Toxicant levels in vapour from gloTM were found to be around 90% less than in cigarette smoke. gloTM, a tobacco-heating product, heats rather than burns tobacco and operates at much lower temperatures than a lit cigarette (approximately 240 degrees C versus 900 degrees C when you burn a cigarette).
'Our studies on gloTM reveal that this product produces significantly lower levels of harmful or potentially harmful components compared to a cigarette,' says Dr James Murphy, Head of Reduced Risk Substantiation at British American Tobacco. 'The vapour produced was found to have significantly reduced numbers and lower levels of toxicants compared to cigarette smoke, and so it should in principle expose consumers to much less toxicants,' he says.
It is the toxicants in smoke that cause most smoking-related diseases.
Scientists at British American Tobacco analysed and compared the vapour from gloTM - a commercially available tobacco heating product (THP) - and smoke from a reference cigarette (3R4F) and found substantial reductions in the gloTM emissions for all smoke toxicant groups measured. Most cigarette smoke toxicants could not be detected in the gloTM vapour.
'This comprehensive chemical assessment is part of a science-based approach that we have developed to demonstrate the reduced-risk potential of THPs and other next generation products relative to smoking cigarettes,' says Murphy. 'We believe that such an approach is essential to communicating to consumers and regulators that the available information on our products is based on sound, evidence-based science,' he says.
The scientists set out to measure 126 substances, including toxicants that have been identified by Health Canada, the US Food and Drug Administration (FDA) and the WHO Study Group on Tobacco Product Regulation (TobReg) as harmful or potentially harmful to health, and other compounds produced by burning tobacco.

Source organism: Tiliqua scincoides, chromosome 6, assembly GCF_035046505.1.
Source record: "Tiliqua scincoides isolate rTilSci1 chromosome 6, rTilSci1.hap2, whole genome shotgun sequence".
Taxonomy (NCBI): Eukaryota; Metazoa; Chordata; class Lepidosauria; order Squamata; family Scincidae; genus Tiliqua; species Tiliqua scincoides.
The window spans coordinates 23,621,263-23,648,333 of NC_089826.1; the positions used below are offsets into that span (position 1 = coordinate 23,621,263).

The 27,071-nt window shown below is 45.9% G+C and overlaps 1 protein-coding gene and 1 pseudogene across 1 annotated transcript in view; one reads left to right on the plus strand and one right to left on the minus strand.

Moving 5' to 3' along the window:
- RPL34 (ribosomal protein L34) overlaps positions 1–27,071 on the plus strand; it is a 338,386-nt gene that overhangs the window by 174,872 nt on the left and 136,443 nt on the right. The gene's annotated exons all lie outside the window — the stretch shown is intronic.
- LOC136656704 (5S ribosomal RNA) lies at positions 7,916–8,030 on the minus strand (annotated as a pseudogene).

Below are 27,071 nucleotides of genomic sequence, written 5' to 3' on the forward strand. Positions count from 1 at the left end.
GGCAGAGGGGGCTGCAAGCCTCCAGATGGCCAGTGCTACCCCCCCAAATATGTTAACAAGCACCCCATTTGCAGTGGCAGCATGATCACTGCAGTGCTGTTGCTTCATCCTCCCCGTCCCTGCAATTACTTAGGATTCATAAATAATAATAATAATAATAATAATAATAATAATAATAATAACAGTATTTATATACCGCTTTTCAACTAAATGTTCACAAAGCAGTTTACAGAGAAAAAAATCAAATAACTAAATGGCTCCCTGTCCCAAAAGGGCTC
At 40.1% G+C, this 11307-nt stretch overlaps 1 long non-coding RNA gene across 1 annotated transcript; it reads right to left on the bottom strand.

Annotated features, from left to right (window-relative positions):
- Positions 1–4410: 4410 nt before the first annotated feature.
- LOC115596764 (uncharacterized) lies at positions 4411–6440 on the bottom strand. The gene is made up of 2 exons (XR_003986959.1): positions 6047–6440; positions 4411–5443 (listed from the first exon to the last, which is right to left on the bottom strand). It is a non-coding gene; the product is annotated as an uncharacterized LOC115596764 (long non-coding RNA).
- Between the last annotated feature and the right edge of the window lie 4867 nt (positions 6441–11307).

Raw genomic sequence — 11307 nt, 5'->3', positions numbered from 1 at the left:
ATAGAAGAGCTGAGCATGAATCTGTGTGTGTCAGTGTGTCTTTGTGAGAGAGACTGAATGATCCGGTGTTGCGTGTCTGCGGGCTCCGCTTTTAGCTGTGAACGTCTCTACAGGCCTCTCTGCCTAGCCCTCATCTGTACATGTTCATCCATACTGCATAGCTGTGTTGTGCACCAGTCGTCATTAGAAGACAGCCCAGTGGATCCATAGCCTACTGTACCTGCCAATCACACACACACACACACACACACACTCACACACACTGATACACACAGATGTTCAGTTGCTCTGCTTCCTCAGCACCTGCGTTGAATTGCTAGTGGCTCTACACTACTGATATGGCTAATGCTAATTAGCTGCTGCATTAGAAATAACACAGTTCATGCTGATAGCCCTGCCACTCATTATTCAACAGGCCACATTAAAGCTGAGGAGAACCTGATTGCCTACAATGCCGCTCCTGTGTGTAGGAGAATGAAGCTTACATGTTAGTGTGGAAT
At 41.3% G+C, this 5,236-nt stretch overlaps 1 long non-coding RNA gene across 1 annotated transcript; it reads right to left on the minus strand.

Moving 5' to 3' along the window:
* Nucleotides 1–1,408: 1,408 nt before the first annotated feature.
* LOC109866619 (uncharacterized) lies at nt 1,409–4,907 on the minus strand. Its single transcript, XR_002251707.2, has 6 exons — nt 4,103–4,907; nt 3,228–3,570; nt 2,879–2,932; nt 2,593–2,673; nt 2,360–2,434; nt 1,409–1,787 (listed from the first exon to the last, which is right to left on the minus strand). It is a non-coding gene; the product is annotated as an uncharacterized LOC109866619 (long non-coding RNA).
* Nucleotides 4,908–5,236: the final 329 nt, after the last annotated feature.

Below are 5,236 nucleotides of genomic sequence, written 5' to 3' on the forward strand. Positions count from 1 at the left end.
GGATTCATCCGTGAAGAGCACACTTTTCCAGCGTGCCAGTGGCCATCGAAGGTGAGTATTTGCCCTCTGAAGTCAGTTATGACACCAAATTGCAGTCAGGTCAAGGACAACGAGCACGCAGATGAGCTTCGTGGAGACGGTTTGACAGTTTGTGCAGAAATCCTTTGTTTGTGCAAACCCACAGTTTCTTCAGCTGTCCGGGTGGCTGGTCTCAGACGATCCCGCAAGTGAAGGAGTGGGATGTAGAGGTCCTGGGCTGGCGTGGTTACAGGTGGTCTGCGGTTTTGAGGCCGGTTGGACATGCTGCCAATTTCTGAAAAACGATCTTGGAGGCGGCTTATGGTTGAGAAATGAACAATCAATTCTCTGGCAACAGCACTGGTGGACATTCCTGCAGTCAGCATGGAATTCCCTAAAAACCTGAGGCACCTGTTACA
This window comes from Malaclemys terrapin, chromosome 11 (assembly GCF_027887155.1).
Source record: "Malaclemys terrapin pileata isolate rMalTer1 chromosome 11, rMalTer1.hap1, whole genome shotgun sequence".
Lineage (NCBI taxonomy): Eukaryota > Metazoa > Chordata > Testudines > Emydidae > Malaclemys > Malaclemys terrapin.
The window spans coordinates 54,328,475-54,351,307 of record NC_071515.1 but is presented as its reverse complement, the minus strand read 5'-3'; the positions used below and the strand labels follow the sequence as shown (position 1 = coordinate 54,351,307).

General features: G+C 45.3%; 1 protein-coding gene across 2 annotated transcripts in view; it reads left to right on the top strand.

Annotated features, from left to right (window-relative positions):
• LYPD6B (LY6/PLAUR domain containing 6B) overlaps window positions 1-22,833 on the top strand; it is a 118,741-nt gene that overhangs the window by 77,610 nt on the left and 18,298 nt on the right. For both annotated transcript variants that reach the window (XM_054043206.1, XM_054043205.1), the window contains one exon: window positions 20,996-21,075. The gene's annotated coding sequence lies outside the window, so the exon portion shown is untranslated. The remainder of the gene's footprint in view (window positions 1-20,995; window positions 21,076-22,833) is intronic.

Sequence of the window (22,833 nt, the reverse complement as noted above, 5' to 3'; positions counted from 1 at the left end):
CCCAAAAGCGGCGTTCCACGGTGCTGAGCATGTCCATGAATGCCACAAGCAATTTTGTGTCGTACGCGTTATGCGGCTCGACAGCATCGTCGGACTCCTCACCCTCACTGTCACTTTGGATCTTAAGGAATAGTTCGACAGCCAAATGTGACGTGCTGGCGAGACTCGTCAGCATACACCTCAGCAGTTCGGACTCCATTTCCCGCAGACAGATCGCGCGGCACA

A smoking robot was used to generate smoke or vapour in the laboratory in a way that mimics realistic use of the products. Air samples were also produced with which to compare the smoke and vapour.
An analysis of the emissions showed that gloTM produces a much simpler aerosol than cigarettes (Figures 1 and 2). gloTM emitted over 95% less, on average, of 102 of 126 compounds that could be measured, compared to smoke. For the nine toxicants that the WHO proposes for lowering in cigarette smoke, the overall average reduction was 97.1%, while for the 18 requiring mandatory reporting by the FDA, it was 97.5%. Twenty-four substances could not be detected/quantified in the gloTM emissions, smoke or both.
The findings add to a body of evidence that could be used to support gloTM as a potential reduced-risk product compared to conventional cigarettes.
The results are published today in a special issue of the journal Regulatory Toxicology and Pharmacology.
Regulatory Toxicology and Pharmacology